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Subcontracting the repressive functions of the Israeli military occupation to Palestinian mercenaries since 1993 was a welcome change for the Israelis, who continued to control the land, the waters, the borders, the economy, and Jewish settler-colonies, in short, everything Israel sought to control, but without the need to suppress Palestinian resistance single-handedly, which had endangered Israeli soldiers and opened Israel up to bad press in the process.  

Then Prime Minister Yitzhak Rabin was explicit on this matter: "I’d rather the Palestinians coped with the problem of enforcing order in Gaza. The Palestinians will be better at it than we were, because they will allow no appeals to the Supreme Court and will prevent the [Israeli] Association for Civil Rights from criticizing conditions there by denying it access to the area. They will rule there by their own methods, freeing, and this is most important, the Israeli army from having to do what they will do."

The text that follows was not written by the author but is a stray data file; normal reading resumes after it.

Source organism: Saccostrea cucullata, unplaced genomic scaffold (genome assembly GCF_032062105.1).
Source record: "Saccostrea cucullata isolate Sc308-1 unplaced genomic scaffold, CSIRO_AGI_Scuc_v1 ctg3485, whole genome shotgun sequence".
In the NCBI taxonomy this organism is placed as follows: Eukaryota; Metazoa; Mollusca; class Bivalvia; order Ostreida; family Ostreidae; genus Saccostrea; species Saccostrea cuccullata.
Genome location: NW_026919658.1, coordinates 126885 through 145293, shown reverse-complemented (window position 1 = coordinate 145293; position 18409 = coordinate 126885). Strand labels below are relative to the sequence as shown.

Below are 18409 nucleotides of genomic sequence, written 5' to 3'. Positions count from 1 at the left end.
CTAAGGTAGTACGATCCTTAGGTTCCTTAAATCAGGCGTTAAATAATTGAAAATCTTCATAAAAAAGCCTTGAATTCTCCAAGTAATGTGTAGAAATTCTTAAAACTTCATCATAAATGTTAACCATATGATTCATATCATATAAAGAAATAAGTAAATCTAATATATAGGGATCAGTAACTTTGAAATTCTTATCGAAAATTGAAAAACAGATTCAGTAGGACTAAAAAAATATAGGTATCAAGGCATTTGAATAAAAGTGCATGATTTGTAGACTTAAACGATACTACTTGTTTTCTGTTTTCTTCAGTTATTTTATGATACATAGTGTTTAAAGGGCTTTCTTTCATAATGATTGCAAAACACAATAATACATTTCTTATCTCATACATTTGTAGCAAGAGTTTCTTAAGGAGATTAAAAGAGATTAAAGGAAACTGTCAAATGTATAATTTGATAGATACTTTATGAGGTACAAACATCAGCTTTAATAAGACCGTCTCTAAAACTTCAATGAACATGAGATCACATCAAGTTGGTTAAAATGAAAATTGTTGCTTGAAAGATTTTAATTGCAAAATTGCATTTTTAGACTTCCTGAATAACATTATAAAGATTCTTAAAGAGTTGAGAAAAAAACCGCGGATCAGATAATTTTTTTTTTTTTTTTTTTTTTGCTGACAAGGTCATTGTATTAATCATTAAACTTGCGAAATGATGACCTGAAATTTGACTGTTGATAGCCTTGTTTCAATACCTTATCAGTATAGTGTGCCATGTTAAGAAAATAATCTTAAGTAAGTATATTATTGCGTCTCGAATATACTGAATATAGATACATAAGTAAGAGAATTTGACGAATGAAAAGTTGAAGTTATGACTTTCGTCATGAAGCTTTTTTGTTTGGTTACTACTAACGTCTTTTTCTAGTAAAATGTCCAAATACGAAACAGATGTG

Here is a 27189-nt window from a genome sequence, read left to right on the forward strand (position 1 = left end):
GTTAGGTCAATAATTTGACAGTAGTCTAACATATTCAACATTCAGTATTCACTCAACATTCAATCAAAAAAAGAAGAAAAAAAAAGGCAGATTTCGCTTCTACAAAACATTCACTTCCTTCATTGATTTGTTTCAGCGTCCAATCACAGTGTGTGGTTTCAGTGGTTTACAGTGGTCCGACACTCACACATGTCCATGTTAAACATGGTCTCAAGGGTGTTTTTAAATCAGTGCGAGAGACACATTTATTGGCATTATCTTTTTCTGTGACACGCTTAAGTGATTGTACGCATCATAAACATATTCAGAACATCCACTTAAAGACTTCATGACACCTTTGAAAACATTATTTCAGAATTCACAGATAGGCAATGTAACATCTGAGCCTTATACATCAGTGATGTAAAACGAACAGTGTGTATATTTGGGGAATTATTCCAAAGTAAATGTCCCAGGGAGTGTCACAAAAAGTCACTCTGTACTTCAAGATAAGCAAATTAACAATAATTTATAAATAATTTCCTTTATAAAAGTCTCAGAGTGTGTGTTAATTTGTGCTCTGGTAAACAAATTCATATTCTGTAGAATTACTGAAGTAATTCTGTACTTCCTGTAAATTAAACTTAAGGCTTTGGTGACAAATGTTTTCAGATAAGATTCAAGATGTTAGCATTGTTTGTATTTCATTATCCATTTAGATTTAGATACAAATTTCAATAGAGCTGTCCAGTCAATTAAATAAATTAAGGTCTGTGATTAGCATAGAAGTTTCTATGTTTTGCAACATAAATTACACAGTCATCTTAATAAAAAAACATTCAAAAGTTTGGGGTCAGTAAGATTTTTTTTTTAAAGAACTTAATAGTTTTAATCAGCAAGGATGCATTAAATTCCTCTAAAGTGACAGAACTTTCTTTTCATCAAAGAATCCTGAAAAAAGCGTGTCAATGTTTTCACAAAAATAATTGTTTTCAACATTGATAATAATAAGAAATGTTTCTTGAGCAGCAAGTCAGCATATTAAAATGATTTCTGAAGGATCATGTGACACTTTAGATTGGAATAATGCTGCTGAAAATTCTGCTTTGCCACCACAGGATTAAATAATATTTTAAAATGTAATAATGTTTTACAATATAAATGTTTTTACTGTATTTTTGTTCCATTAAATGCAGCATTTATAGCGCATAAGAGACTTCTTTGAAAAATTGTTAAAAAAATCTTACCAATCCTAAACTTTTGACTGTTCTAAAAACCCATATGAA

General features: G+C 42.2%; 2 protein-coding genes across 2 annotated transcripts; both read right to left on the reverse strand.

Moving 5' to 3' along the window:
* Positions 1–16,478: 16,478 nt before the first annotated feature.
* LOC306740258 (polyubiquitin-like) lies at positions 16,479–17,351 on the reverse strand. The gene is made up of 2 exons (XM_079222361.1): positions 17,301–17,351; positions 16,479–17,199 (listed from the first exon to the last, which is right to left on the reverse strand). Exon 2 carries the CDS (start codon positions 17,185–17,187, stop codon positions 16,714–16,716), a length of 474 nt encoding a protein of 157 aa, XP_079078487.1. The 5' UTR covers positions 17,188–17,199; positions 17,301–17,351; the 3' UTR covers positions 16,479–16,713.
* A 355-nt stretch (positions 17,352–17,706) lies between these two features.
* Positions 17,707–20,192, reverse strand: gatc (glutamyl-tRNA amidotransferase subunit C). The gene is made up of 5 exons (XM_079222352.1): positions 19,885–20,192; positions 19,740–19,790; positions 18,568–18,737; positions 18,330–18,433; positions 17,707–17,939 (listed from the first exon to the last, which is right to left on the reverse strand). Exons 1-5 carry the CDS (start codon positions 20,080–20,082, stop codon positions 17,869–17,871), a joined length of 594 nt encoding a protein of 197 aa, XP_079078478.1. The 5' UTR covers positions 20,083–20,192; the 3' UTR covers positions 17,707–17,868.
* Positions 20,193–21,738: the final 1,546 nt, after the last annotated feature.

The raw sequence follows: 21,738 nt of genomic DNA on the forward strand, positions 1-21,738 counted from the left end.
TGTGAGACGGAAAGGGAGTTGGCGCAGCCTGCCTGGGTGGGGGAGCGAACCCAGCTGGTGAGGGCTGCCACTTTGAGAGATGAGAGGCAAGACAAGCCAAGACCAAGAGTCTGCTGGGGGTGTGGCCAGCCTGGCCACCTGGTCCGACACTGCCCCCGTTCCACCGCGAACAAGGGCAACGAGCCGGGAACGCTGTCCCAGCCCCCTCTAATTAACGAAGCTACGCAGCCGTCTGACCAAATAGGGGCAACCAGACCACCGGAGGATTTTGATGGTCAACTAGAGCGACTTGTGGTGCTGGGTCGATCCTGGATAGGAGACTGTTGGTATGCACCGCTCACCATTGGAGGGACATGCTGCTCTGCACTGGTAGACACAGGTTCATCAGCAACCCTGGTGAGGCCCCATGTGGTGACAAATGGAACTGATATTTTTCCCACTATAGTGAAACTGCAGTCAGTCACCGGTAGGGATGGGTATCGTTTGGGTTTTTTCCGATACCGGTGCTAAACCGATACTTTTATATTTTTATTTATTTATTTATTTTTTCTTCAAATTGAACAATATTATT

In fact, the repressive function of the PA police had been already in evidence months before Arafat arrived in Gaza in July 1994. Three self-appointed traffic cops from the armed Fatah Hawks, which belonged to the Arafat wing of the PLO, ordered a motorist in Gaza in October 1993 to move his car. When he refused, they shot him in both legs. 

Clyde Haberman, the New York Times Israel correspondent at the time, was concerned about the Palestinian police's abilities to protect Jewish colonial-settlers when they assumed authority. He asserted that "when that force comes into being in December [1993], it will have to prove its mettle. Certainly, it must show it can do better than [the] three self-appointed traffic cops…The Arab police must also show that [Jewish] Israelis living in and passing through the territories will be protected."